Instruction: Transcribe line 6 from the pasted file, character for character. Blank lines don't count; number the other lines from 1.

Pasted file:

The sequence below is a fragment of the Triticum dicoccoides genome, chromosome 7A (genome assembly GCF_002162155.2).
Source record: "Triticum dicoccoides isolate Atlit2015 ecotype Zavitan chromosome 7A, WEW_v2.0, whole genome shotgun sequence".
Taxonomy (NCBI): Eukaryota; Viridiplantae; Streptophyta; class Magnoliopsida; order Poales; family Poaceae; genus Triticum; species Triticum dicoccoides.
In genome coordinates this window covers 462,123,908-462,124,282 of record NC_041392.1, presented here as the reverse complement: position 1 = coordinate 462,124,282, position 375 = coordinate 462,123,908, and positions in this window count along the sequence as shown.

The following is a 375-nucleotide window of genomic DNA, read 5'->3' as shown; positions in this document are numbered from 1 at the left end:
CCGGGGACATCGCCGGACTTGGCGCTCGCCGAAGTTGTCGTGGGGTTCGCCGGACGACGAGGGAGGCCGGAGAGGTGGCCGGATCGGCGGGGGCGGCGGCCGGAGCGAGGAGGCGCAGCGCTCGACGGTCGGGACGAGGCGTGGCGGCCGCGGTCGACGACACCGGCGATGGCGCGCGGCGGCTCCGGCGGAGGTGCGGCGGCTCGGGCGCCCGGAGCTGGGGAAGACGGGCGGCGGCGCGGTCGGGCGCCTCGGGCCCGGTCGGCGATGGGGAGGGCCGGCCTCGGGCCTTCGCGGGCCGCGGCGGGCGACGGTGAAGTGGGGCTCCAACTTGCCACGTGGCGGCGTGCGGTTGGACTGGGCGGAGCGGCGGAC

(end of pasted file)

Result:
CCGGGGACATCGCCGGACTTGGCGCTCGCCGAAGTTGTCGTGGGGTTCGCCGGACGACGAGGGAGGCCGGAGAGGTGGCCGGATCGGCGGGGGCGGCGGCCGGAGCGAGGAGGCGCAGCGCTCGACGGTCGGGACGAGGCGTGGCGGCCGCGGTCGACGACACCGGCGATGGCGCGCGGCGGCTCCGGCGGAGGTGCGGCGGCTCGGGCGCCCGGAGCTGGGGAAGACGGGCGGCGGCGCGGTCGGGCGCCTCGGGCCCGGTCGGCGATGGGGAGGGCCGGCCTCGGGCCTTCGCGGGCCGCGGCGGGCGACGGTGAAGTGGGGCTCCAACTTGCCACGTGGCGGCGTGCGGTTGGACTGGGCGGAGCGGCGGAC